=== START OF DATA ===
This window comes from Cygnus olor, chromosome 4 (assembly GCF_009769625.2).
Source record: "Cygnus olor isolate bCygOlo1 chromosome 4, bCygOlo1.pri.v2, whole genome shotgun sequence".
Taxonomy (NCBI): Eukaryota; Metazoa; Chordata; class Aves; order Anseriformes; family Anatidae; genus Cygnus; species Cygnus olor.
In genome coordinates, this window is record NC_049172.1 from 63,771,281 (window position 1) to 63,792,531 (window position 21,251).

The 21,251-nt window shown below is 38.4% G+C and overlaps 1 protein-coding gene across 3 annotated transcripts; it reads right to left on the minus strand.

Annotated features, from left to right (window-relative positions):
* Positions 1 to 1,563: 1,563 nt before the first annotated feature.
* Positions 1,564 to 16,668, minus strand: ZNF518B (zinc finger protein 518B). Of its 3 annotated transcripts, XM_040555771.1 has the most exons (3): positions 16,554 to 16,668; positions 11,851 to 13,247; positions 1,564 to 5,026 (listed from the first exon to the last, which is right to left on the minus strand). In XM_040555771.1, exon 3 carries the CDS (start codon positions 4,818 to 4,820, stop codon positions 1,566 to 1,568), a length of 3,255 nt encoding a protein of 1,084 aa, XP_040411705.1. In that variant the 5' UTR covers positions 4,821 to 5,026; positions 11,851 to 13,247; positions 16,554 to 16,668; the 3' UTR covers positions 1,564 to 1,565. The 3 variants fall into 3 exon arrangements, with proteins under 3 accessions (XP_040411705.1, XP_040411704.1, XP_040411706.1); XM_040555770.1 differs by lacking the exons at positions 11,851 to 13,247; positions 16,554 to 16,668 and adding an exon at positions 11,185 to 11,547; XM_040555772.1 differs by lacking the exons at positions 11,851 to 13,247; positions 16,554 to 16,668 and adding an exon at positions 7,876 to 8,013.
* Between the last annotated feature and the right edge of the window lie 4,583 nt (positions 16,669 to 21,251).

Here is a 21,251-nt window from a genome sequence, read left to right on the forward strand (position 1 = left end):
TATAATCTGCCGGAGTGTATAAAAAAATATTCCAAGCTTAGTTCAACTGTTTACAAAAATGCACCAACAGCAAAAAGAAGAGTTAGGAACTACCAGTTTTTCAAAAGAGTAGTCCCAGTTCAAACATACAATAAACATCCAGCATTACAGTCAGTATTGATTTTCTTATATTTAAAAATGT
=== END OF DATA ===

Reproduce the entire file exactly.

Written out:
This window comes from Cygnus olor, chromosome 4 (assembly GCF_009769625.2).
Source record: "Cygnus olor isolate bCygOlo1 chromosome 4, bCygOlo1.pri.v2, whole genome shotgun sequence".
Taxonomy (NCBI): Eukaryota; Metazoa; Chordata; class Aves; order Anseriformes; family Anatidae; genus Cygnus; species Cygnus olor.
In genome coordinates, this window is record NC_049172.1 from 63,771,281 (window position 1) to 63,792,531 (window position 21,251).

The 21,251-nt window shown below is 38.4% G+C and overlaps 1 protein-coding gene across 3 annotated transcripts; it reads right to left on the minus strand.

Annotated features, from left to right (window-relative positions):
* Positions 1 to 1,563: 1,563 nt before the first annotated feature.
* Positions 1,564 to 16,668, minus strand: ZNF518B (zinc finger protein 518B). Of its 3 annotated transcripts, XM_040555771.1 has the most exons (3): positions 16,554 to 16,668; positions 11,851 to 13,247; positions 1,564 to 5,026 (listed from the first exon to the last, which is right to left on the minus strand). In XM_040555771.1, exon 3 carries the CDS (start codon positions 4,818 to 4,820, stop codon positions 1,566 to 1,568), a length of 3,255 nt encoding a protein of 1,084 aa, XP_040411705.1. In that variant the 5' UTR covers positions 4,821 to 5,026; positions 11,851 to 13,247; positions 16,554 to 16,668; the 3' UTR covers positions 1,564 to 1,565. The 3 variants fall into 3 exon arrangements, with proteins under 3 accessions (XP_040411705.1, XP_040411704.1, XP_040411706.1); XM_040555770.1 differs by lacking the exons at positions 11,851 to 13,247; positions 16,554 to 16,668 and adding an exon at positions 11,185 to 11,547; XM_040555772.1 differs by lacking the exons at positions 11,851 to 13,247; positions 16,554 to 16,668 and adding an exon at positions 7,876 to 8,013.
* Between the last annotated feature and the right edge of the window lie 4,583 nt (positions 16,669 to 21,251).

Here is a 21,251-nt window from a genome sequence, read left to right on the forward strand (position 1 = left end):
TATAATCTGCCGGAGTGTATAAAAAAATATTCCAAGCTTAGTTCAACTGTTTACAAAAATGCACCAACAGCAAAAAGAAGAGTTAGGAACTACCAGTTTTTCAAAAGAGTAGTCCCAGTTCAAACATACAATAAACATCCAGCATTACAGTCAGTATTGATTTTCTTATATTTAAAAATGT